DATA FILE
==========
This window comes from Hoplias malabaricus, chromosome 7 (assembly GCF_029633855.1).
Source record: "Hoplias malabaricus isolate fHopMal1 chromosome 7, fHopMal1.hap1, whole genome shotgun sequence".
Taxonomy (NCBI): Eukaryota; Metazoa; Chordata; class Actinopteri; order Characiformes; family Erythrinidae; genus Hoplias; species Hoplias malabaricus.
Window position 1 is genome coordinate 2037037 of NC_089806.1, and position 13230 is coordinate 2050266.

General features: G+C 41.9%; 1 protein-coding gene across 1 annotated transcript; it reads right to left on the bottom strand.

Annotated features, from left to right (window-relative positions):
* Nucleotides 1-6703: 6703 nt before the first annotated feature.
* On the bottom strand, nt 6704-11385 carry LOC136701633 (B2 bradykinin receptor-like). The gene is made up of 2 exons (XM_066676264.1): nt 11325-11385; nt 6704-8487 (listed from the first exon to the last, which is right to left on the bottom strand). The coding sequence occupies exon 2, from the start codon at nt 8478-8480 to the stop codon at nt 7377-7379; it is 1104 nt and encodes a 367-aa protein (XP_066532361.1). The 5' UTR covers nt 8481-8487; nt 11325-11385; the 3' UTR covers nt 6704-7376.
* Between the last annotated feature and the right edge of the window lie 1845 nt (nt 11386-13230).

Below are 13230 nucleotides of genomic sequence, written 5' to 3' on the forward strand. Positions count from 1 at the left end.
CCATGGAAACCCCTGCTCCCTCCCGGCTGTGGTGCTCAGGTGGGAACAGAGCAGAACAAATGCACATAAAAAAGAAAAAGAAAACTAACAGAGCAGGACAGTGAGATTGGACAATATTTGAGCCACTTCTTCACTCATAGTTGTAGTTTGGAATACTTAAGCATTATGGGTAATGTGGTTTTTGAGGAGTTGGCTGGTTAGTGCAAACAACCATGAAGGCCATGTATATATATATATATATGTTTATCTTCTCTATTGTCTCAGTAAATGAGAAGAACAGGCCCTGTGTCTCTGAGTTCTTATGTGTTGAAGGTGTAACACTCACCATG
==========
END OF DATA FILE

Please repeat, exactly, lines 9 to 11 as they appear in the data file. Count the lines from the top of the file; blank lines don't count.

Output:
* Between the last annotated feature and the right edge of the window lie 1845 nt (nt 11386-13230).

Below are 13230 nucleotides of genomic sequence, written 5' to 3' on the forward strand. Positions count from 1 at the left end.
CCATGGAAACCCCTGCTCCCTCCCGGCTGTGGTGCTCAGGTGGGAACAGAGCAGAACAAATGCACATAAAAAAGAAAAAGAAAACTAACAGAGCAGGACAGTGAGATTGGACAATATTTGAGCCACTTCTTCACTCATAGTTGTAGTTTGGAATACTTAAGCATTATGGGTAATGTGGTTTTTGAGGAGTTGGCTGGTTAGTGCAAACAACCATGAAGGCCATGTATATATATATATATATGTTTATCTTCTCTATTGTCTCAGTAAATGAGAAGAACAGGCCCTGTGTCTCTGAGTTCTTATGTGTTGAAGGTGTAACACTCACCATG